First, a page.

= 0 + 2 + 0 + 8 + 16 + 0 + 64 + 0 = **90**, which is the ASCII equivalent of **Z**

01011010_{2} = **0** × 2^{0} + **1** × 2^{1} + **0** × 2^{2} + **1** × 2^{3} + **1** × 2^{4} + **0** × 2^{5} + **1** × 2^{6} + **0** × 2^{7}

= 0 + 2 + 0 + 8 + 16 + 0 + 64 + 0 = **90**, which is the ASCII equivalent of **Z**

01001100_{2} = **0** × 2^{0} + **0** × 2^{1} + **1** × 2^{2} + **1** × 2^{3} + **0** × 2^{4} + **0** × 2^{5} + **1** × 2^{6} + **0** × 2^{7}

= 0 + 0 + 4 + 8 + 0 + 0 + 64 + 0 = **76**, which is the ASCII equivalent of **L**

01000101_{2} = **1** × 2^{0} + **0** × 2^{1} + **1** × 2^{2} + **0** × 2^{3} + **0** × 2^{4} + **0** × 2^{5} + **1** × 2^{6} + **0** × 2^{7}

= 1 + 0 + 4 + 0 + 0 + 0 + 64 + 0 = **69**, which is the ASCII equivalent of **E**

The final decoded output is, **I LOVE BUZZLE**

## How to Read Binary Code Numbers

The decoding procedure for binary code numbers is the same as for binary code text, with the only difference that the ASCII equivalent of the numerical output is not evaluated.

### Example

**Question**: Decode the binary string **00110100**_{2}

**Answer**: Begin decoding from right to left.

00110100_{2} = **0** × 2^{0} + **0** × 2^{1} + **1** × 2^{2} + **0** × 2^{3} + **1** × 2^{4} + **1** × 2^{5} + **0** × 2^{6} + **0** × 2^{7}

= 0 + 0 + 4 + 0 + 16 + 32 + 0 + 0 = **52**

## How to Read a Binary Clock

In the decimal numbering system, time is indicated by 3 pairs of digits, namely, ‘hours’, ‘minutes’, and ‘seconds’. For instance, ’11:54:28′ means, the time is 54 minutes and 28 seconds past 11 o’clock. On the contrary, a binary clock which is based on the binary numbering system represents time in the form of lights. Basically, the clock comprises 6 columns and 4 rows of light bulbs, where the pairs of columns from left to right represent the hours, minutes, and seconds, respectively.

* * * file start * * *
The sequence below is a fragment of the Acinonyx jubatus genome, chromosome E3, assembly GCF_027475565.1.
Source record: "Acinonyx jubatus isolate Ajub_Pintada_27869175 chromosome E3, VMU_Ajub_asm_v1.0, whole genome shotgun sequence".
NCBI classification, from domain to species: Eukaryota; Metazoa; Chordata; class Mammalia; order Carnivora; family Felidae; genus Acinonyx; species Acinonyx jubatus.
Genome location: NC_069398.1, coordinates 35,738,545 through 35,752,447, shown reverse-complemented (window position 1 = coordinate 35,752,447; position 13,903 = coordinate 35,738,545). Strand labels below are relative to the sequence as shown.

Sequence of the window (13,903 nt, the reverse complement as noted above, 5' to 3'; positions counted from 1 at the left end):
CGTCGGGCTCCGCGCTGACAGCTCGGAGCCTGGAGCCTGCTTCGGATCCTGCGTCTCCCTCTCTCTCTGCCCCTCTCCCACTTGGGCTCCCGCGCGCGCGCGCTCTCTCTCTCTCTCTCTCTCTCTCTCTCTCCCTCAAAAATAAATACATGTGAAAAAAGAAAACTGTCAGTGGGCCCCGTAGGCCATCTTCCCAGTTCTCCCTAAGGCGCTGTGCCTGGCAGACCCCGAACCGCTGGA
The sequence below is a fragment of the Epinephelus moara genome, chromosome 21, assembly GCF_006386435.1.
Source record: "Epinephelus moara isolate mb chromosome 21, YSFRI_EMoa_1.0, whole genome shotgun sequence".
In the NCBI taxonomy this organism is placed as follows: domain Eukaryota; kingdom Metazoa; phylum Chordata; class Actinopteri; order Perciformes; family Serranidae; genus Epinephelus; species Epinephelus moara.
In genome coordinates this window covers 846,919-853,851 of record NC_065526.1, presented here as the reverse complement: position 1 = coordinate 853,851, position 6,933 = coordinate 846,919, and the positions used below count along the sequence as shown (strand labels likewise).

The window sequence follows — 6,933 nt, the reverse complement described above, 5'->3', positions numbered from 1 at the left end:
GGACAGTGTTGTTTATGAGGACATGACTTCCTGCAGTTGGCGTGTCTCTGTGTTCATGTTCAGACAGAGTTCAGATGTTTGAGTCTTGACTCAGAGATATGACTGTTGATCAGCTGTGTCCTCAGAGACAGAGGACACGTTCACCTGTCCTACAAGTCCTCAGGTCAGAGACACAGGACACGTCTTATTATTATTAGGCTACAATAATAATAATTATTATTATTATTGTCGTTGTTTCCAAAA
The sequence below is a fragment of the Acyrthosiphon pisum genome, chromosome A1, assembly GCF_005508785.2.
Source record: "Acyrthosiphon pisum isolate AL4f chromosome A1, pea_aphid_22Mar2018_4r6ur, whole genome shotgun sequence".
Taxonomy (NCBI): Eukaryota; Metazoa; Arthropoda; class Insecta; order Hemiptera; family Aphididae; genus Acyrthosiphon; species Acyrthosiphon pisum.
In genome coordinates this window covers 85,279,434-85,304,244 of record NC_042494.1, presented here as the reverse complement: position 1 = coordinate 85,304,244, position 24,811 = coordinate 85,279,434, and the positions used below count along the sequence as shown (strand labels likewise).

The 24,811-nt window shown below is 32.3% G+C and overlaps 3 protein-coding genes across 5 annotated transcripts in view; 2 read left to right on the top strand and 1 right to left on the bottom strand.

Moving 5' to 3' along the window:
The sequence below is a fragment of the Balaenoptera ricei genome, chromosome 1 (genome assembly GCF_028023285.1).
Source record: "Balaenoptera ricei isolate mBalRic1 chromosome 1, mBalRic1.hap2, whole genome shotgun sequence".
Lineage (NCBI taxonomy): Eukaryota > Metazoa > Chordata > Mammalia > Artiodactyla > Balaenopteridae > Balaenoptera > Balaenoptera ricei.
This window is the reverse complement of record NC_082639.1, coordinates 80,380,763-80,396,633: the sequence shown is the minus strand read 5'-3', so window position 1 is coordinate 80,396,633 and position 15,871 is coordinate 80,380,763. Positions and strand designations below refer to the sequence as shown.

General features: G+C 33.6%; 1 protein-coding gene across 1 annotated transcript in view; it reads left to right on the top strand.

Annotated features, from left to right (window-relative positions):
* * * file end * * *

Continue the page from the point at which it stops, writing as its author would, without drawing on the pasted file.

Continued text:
The decimal value of each column depends upon the position of light which is ‘on’. Starting from the bottom and moving upwards, the values are calculated by ‘2 raised to the power of the row number’. Note that the row number begins from ‘0’. The value of every row in a column where the light is ‘on’ would be as follows:

**0 ^{th} row:** 2

^{0}= 1

**1**2

^{st}row:^{1}= 2

**2**2

^{nd}row:^{2}= 4

**3**2

^{rd}row:^{3}= 8

If more than one light is ‘on’ in a particular column, then the final value would be the sum of all individual values of the rows in that column. Also, note that the value will be ‘0’ if the light bulb is ‘off’. The following illustration will help you understand the concept better.

### Example

**Question**: Find the time represented by the given binary clock.**Answer**:

The values are calculated from left to right.

Value of 1^{st} column = 2^{1} = 2

Value of 2^{nd} column = 0 (no light bulb is ‘on’)

Value of 3^{rd} column = 2^{1} = 2

Value of 4^{th} column = 2^{0} + 2^{1} + 2^{2}= 1 + 2 + 4 = 7

Value of 5^{th} column = 2^{2} = 4

Value of 6^{th} column = 2^{0} + 2^{1} = 1 + 2 = 3

Therefore, the time is **20:27:43**